The "Happy Fault" Theory
"Man's defection and the presence of evil in the world are part of God's plan, intended to make possible, through salvation, a spiritual life higher than anything that could have occurred if man had complied all along."
This is called the Happy Fault (felix culpa) theory. It sometimes quotes statements like the following.
"You meant evil against me but God meant it for good."
The theory arises from the mistaken idea that God's omnipotence means that everything that occurs is part of God's plan. Its adherents tend to refer to 1st Corinthians 15 but this describes the original and proper, divinely intended order of things, including man's natural graduation to the spiritual. It does not suggest that this required wickedness to arise.
When, as in the Genesis passage, the Bible speaks of God bringing about an evil in order to achieve a good it does not mean that he has brought about evil as a whole. It means that, since people will do evil, God arranges things so that they do what turns out to be the least harmful evil. God is achieving his purposes in spite of our wickedness, not with the help of it.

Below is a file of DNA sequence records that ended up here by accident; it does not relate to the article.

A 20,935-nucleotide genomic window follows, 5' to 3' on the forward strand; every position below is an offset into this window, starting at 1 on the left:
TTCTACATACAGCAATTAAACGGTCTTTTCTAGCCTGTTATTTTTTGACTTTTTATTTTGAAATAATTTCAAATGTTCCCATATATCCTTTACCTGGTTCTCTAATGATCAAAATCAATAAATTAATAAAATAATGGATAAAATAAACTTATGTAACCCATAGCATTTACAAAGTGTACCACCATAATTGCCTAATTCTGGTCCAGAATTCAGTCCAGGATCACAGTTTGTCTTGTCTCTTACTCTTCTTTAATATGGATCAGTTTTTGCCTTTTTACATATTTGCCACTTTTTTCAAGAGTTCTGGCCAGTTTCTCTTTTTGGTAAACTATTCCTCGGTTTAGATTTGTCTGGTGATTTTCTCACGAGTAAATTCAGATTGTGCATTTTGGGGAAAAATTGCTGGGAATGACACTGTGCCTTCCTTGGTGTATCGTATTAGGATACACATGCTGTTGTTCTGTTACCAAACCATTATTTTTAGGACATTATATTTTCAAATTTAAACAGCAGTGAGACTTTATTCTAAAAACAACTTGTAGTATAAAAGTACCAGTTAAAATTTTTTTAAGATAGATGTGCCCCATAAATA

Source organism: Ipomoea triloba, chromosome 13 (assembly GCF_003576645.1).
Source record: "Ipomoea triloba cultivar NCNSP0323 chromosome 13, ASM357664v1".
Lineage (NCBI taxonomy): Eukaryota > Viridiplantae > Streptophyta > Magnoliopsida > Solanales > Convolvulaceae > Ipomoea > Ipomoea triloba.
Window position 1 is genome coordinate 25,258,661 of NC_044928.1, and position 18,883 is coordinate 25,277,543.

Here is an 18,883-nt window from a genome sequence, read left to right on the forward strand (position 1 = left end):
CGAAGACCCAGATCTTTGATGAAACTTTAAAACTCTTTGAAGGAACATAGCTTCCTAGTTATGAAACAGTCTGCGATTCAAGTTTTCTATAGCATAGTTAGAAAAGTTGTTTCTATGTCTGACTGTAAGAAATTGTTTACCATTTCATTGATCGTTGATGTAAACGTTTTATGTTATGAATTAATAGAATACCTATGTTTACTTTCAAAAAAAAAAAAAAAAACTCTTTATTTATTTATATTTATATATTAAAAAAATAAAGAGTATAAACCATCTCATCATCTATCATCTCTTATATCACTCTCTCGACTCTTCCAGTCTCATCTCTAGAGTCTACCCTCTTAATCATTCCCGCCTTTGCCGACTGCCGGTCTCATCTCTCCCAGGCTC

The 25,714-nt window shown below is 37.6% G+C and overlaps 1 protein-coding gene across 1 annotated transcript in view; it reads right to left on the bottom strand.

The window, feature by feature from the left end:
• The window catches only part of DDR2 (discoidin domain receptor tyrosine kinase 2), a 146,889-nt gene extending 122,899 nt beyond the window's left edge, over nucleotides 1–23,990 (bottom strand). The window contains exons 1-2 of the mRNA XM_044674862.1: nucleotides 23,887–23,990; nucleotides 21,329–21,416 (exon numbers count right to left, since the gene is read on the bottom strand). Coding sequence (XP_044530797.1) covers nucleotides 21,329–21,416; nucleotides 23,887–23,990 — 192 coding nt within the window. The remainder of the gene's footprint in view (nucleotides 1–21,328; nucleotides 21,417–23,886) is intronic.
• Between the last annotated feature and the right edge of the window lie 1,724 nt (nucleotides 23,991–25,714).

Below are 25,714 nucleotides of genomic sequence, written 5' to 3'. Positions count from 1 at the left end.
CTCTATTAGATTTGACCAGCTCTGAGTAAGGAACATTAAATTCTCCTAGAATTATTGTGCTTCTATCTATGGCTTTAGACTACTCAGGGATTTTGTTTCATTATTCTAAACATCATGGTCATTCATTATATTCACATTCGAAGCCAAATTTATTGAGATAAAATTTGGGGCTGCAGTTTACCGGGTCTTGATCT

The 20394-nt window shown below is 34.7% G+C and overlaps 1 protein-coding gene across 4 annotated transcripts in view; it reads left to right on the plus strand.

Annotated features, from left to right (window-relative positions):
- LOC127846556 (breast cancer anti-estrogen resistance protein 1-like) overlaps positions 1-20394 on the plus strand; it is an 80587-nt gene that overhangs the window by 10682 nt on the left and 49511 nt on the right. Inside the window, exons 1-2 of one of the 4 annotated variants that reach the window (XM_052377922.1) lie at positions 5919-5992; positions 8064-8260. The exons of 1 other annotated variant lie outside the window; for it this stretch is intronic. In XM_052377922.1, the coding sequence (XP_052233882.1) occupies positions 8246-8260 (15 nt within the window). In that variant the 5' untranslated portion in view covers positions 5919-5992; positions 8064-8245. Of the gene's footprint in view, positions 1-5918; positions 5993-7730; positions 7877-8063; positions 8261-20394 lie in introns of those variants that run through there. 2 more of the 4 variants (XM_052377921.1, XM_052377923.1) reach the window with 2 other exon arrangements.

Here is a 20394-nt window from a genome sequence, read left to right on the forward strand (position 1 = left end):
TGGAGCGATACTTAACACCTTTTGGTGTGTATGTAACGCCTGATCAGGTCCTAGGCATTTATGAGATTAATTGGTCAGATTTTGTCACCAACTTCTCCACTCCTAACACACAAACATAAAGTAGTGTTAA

This theory plays down our task to develop the world, and instead emphasises an imaginary spiritual realm that is disconnected from the world we see around us. So it entails a fundamental departure from Christian belief, not a mere detail. If its adherents are logical they will have parted company with me in the Creation section of this Creed, but addressing this objection had to wait until after wickedness had been explored.
This theory leads naturally to the kind of preoccupation with Christ's suffering called passion mysticism, and logically to the idea that God made the world so that Christ could suffer and that the meaning of life is especially associated with that suffering. Very silly, at best.
A system which rests all its weight on a piece of treachery makes that treachery not only inevitable but sacred."
D. H. Lawrence, Aaron's Rod, Chapter 8.
This theory is often attributed to Augustine of Hippo, e.g. "God judged it better to bring good out of evil than not to permit any evil to exist" (Enchiridion 8). But this may be a mistake."For we never say to them, what this opponent has opposed to himself, that sin was necessary in order that there might be a cause for God's mercy. Would there had never been misery to render that mercy necessary! " (De Natura et Gratia 28).
Back to God's way to save us.